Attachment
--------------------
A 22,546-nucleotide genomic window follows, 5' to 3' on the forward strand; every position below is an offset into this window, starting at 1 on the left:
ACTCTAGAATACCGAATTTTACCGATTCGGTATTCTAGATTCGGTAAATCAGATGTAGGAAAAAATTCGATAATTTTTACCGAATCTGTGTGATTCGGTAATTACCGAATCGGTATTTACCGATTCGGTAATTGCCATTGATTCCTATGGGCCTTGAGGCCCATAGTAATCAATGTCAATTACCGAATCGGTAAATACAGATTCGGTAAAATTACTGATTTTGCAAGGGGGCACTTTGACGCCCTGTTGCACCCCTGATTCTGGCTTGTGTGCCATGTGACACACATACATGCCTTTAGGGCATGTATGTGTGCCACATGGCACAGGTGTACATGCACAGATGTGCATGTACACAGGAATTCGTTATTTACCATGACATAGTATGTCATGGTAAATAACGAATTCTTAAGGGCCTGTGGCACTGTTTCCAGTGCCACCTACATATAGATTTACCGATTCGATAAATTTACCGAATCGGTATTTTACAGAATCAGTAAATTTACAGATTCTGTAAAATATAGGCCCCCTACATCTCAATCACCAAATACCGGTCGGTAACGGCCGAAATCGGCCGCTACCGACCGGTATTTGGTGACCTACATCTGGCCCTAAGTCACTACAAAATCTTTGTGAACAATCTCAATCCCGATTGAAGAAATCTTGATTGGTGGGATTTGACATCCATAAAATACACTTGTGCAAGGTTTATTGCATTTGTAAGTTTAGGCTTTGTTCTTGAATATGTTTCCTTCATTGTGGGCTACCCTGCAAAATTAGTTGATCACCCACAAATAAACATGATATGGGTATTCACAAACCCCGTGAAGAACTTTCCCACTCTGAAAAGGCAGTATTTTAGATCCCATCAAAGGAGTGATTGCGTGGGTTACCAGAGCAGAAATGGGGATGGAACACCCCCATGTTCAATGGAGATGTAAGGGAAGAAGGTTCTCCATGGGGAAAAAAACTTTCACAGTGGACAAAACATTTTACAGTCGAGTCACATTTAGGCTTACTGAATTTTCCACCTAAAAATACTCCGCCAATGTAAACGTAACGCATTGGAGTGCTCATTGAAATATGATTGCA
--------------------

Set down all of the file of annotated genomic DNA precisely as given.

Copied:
A 22,546-nucleotide genomic window follows, 5' to 3' on the forward strand; every position below is an offset into this window, starting at 1 on the left:
ACTCTAGAATACCGAATTTTACCGATTCGGTATTCTAGATTCGGTAAATCAGATGTAGGAAAAAATTCGATAATTTTTACCGAATCTGTGTGATTCGGTAATTACCGAATCGGTATTTACCGATTCGGTAATTGCCATTGATTCCTATGGGCCTTGAGGCCCATAGTAATCAATGTCAATTACCGAATCGGTAAATACAGATTCGGTAAAATTACTGATTTTGCAAGGGGGCACTTTGACGCCCTGTTGCACCCCTGATTCTGGCTTGTGTGCCATGTGACACACATACATGCCTTTAGGGCATGTATGTGTGCCACATGGCACAGGTGTACATGCACAGATGTGCATGTACACAGGAATTCGTTATTTACCATGACATAGTATGTCATGGTAAATAACGAATTCTTAAGGGCCTGTGGCACTGTTTCCAGTGCCACCTACATATAGATTTACCGATTCGATAAATTTACCGAATCGGTATTTTACAGAATCAGTAAATTTACAGATTCTGTAAAATATAGGCCCCCTACATCTCAATCACCAAATACCGGTCGGTAACGGCCGAAATCGGCCGCTACCGACCGGTATTTGGTGACCTACATCTGGCCCTAAGTCACTACAAAATCTTTGTGAACAATCTCAATCCCGATTGAAGAAATCTTGATTGGTGGGATTTGACATCCATAAAATACACTTGTGCAAGGTTTATTGCATTTGTAAGTTTAGGCTTTGTTCTTGAATATGTTTCCTTCATTGTGGGCTACCCTGCAAAATTAGTTGATCACCCACAAATAAACATGATATGGGTATTCACAAACCCCGTGAAGAACTTTCCCACTCTGAAAAGGCAGTATTTTAGATCCCATCAAAGGAGTGATTGCGTGGGTTACCAGAGCAGAAATGGGGATGGAACACCCCCATGTTCAATGGAGATGTAAGGGAAGAAGGTTCTCCATGGGGAAAAAAACTTTCACAGTGGACAAAACATTTTACAGTCGAGTCACATTTAGGCTTACTGAATTTTCCACCTAAAAATACTCCGCCAATGTAAACGTAACGCATTGGAGTGCTCATTGAAATATGATTGCA